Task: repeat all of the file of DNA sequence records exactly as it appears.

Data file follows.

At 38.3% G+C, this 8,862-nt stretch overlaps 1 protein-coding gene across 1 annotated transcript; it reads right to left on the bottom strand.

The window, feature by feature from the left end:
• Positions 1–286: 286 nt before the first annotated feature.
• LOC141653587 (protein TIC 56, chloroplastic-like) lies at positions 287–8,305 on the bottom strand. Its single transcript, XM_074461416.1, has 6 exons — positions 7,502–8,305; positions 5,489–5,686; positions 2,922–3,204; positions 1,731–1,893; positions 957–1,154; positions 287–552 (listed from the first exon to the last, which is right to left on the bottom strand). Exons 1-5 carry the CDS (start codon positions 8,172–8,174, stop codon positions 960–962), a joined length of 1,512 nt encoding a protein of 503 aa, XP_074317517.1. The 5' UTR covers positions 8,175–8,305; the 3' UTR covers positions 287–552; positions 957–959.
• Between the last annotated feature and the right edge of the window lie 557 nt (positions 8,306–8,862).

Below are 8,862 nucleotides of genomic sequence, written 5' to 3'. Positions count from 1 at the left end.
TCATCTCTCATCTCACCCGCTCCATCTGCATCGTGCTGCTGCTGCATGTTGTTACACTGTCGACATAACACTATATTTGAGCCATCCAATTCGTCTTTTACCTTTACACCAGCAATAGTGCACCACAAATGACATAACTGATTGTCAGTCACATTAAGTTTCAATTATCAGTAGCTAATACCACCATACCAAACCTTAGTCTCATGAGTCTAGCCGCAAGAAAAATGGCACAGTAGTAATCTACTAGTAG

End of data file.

At 38.3% G+C, this 8,862-nt stretch overlaps 1 protein-coding gene across 1 annotated transcript; it reads right to left on the bottom strand.

The window, feature by feature from the left end:
• Positions 1–286: 286 nt before the first annotated feature.
• LOC141653587 (protein TIC 56, chloroplastic-like) lies at positions 287–8,305 on the bottom strand. Its single transcript, XM_074461416.1, has 6 exons — positions 7,502–8,305; positions 5,489–5,686; positions 2,922–3,204; positions 1,731–1,893; positions 957–1,154; positions 287–552 (listed from the first exon to the last, which is right to left on the bottom strand). Exons 1-5 carry the CDS (start codon positions 8,172–8,174, stop codon positions 960–962), a joined length of 1,512 nt encoding a protein of 503 aa, XP_074317517.1. The 5' UTR covers positions 8,175–8,305; the 3' UTR covers positions 287–552; positions 957–959.
• Between the last annotated feature and the right edge of the window lie 557 nt (positions 8,306–8,862).

Below are 8,862 nucleotides of genomic sequence, written 5' to 3'. Positions count from 1 at the left end.
TCATCTCTCATCTCACCCGCTCCATCTGCATCGTGCTGCTGCTGCATGTTGTTACACTGTCGACATAACACTATATTTGAGCCATCCAATTCGTCTTTTACCTTTACACCAGCAATAGTGCACCACAAATGACATAACTGATTGTCAGTCACATTAAGTTTCAATTATCAGTAGCTAATACCACCATACCAAACCTTAGTCTCATGAGTCTAGCCGCAAGAAAAATGGCACAGTAGTAATCTACTAGTAG